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Old 01-17-2011, 03:12 PM
 
Location: Grove City, Ohio
10,505 posts, read 13,365,836 times
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Some very specific questions concerning social security payments having to do with what my wife would receive and what if I should die first?

I just turned 63 so this is a little outdated. The updated one was very close so we will go with this one.

I am 1 year 8 months older than my wife.



Some specific questions.

My wife's statement says she is entitled to $460/month @ 62 (she had the important job, she took care of the children) but then I hear she will receive the larger of the two; either her $460/month or 50% of what I would be entitled to. The way I read it if she retires @ 62 she will receive 50% of $1,513 or $756.50 since that is larger than the $460/month her account entitles her to. Is this correct?

I am going to wait to at least 66 before I retire. If my wife puts off collecting until she is 64 will she collect 50% of $2,057 or will she collect 50% of what I would be entitled to had I retired at 64?

My job is easy, it isn't physically demanding and since I enjoy it I plan to work until age 70. If I work until age 70 how much would my wife collect? I think she can only collect half of what I would retire at age 66 and if it is $3,800 for both we would do very well on social security alone.

Now the big questions. If I retire at 66 and die shortly thereafter how much would my wife receive? If I understand it right she would lose her benefit but pick up mine ($2,057/month) since it is the larger of the two benefits. Is this right?

If I work to age 70, retire with $2,764/month if I died would my wife pick up my benefit of $2,764 or would they knock her back to $2,057?

Together we should live very well but what concerns me is if I should die first as most husbands do.

If they are going to knock it back it appears the better plan would be to start collecting at 66, continue to work and save the $2,057/month for four years? That would be $100,000 in the bank which would probably last for 13 or 14 years if withdrawn at $707/month.
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Old 01-17-2011, 10:47 PM
 
Location: Maryland
1,534 posts, read 3,955,511 times
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I very strongly suggest that you pose your questions to SSA directly. A short visit to your local SSA office is the best place to get perfectly reliable information. Your issues are far too important to take the chance of being misinformed from sources other than SSA. I would call ahead at the local office and ask when they are least busy, setup an appointment and go from there.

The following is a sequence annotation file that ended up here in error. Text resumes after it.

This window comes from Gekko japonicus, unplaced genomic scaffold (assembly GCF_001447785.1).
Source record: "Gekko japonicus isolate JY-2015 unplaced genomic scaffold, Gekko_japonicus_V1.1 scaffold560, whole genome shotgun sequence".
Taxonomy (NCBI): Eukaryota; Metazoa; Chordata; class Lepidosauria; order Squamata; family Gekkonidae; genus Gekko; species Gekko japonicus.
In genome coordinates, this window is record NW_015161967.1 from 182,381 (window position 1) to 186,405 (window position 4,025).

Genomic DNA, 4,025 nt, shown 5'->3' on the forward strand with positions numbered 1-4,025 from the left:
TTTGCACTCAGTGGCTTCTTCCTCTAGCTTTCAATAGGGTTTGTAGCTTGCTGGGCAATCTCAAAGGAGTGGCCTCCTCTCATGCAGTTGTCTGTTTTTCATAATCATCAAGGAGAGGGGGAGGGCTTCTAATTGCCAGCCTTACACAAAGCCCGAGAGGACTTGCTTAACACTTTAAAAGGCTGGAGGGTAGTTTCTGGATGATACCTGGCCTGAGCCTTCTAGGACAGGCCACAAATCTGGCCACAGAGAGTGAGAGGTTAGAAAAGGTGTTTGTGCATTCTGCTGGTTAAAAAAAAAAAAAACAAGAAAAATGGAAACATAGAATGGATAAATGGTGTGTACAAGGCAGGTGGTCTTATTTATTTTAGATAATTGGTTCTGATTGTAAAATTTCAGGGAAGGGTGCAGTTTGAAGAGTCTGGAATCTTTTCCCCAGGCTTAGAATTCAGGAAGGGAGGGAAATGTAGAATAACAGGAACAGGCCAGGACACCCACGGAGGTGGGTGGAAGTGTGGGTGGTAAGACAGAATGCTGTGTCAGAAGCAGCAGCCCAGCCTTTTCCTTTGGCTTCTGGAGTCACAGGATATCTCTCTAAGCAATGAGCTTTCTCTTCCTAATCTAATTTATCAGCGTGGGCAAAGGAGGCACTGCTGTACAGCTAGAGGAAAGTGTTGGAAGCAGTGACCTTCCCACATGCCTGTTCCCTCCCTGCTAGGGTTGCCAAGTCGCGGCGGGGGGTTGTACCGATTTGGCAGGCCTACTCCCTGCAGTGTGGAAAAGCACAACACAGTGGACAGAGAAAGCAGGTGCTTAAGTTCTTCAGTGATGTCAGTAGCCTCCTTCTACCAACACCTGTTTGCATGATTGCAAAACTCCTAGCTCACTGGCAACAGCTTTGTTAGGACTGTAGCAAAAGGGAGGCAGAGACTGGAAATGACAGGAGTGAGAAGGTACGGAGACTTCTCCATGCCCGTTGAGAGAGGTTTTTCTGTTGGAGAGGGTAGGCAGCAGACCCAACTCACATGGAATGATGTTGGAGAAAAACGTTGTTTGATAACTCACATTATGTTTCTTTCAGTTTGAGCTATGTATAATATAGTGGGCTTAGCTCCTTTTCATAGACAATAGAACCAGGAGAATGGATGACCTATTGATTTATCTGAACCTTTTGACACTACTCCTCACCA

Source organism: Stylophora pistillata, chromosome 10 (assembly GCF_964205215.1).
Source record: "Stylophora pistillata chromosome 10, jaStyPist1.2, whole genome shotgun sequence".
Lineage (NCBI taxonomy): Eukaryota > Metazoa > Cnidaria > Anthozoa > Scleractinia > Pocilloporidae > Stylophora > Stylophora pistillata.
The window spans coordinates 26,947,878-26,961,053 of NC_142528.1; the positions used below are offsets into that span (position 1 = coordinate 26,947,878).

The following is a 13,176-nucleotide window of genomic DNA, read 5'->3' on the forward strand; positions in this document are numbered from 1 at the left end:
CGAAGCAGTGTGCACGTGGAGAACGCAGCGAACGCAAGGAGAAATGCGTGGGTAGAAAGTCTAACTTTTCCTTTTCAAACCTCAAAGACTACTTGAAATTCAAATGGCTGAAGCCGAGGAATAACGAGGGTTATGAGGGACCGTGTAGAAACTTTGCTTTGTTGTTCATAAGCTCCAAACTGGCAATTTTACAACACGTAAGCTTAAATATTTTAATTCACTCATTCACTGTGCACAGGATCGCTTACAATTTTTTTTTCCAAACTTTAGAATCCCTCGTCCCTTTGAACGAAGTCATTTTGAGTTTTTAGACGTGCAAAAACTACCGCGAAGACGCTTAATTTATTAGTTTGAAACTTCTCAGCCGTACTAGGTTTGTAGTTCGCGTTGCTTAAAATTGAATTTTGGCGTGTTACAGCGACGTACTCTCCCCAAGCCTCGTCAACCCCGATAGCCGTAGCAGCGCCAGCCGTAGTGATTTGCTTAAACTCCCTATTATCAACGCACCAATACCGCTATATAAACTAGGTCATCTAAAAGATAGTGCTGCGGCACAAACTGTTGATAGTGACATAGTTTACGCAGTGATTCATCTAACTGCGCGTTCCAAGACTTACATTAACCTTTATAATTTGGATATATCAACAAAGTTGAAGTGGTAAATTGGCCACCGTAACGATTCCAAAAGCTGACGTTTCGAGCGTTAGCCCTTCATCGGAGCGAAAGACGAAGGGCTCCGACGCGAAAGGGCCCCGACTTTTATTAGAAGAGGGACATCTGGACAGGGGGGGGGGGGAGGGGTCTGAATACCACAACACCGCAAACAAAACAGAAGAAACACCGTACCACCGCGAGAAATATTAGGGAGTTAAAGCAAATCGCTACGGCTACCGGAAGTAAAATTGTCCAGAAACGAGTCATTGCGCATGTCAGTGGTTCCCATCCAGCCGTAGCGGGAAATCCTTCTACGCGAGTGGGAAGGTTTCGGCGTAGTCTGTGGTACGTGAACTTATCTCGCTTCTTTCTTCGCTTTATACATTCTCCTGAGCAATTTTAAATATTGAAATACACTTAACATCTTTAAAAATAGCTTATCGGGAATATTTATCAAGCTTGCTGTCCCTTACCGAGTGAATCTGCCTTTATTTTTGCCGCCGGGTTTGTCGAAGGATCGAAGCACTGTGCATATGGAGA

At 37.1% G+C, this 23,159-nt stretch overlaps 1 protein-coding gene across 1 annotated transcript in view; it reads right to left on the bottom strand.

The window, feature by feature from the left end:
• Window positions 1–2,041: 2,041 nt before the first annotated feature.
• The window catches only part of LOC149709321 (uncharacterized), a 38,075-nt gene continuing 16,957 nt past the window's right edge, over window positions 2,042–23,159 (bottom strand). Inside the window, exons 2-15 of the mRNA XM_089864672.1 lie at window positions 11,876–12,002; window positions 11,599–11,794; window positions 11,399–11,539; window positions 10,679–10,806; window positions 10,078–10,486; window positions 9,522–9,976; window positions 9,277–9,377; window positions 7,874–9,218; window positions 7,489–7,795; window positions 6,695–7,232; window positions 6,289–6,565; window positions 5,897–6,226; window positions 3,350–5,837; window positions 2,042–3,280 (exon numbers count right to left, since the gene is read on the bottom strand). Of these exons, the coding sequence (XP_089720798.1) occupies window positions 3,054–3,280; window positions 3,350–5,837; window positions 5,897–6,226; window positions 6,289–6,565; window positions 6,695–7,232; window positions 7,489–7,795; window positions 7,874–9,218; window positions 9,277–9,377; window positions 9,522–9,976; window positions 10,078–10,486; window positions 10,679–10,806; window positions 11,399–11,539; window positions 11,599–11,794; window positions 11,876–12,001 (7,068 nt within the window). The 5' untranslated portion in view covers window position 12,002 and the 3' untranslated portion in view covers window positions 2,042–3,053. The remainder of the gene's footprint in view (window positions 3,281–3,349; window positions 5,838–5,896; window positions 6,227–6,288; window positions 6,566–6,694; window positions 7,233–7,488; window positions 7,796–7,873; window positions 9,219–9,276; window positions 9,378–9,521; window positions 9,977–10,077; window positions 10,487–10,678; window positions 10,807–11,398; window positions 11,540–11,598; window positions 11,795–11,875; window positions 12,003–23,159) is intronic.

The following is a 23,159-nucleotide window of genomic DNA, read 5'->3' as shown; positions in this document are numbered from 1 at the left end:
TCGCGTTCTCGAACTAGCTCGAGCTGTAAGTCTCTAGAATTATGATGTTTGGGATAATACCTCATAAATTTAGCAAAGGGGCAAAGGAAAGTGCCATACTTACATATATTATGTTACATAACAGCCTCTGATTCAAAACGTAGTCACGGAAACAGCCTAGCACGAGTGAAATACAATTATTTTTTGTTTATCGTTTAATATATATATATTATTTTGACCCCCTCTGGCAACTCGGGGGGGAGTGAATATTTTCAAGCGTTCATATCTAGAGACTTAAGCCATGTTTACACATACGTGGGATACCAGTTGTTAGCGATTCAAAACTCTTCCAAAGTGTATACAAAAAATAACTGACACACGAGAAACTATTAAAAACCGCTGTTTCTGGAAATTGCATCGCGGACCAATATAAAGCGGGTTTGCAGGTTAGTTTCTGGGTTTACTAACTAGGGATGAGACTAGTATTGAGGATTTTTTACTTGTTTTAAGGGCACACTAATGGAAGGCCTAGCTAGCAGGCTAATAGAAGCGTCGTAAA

You also need to be properly advised concerning how much you can earn while concurrently collecting SS$ without encountering a reduction in SS benefits. Again - seek answers from SSA directly.
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Old 01-18-2011, 06:37 AM
 
6,351 posts, read 14,179,299 times
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I agree with the advice of calling SSA office. They are very helpful and can answer your specific questions.

From my experience I can tell you that if you are both collecting SS, she will collect her earned SS and you will collect yours. Should you die before your wife, she will be entitled to the amount you were collecting and her entitlement would cease.
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Old 01-18-2011, 09:40 AM
 
Location: Baltimore, MD
4,230 posts, read 4,705,542 times
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I agree with the above posters, OP should go to the local SSA field office and speak with a knowledgeable representative. But - I also wanted to point out the following:

Now the big questions. If I retire at 66 and die shortly thereafter how much would my wife receive? If I understand it right she would lose her benefit but pick up mine ($2,057/month) since it is the larger of the two benefits. Is this right?


Your wife would receive less than $2075 IF she chooses to receive survivor's benefits prior to her attaining full retirement age (66). If she first attains full retirement age, then she will receive the full amount.

If I work to age 70, retire with $2,764/month if I died would my wife pick up my benefit of $2,764 or would they knock her back to $2,057?

She would receive the entire $2,764 as she will have reached full retirement age and will receive the amount you would have been entitled to, absent your death.

The rules for survivor benefits are different than for spousal benefits. However, spousal benefits are reduced when the spouse starts receiving spousal benefits prior to reaching full retirement age and survivor benefits are reduced if the survivor starts receiving survivor benefits prior to reaching full retirement age.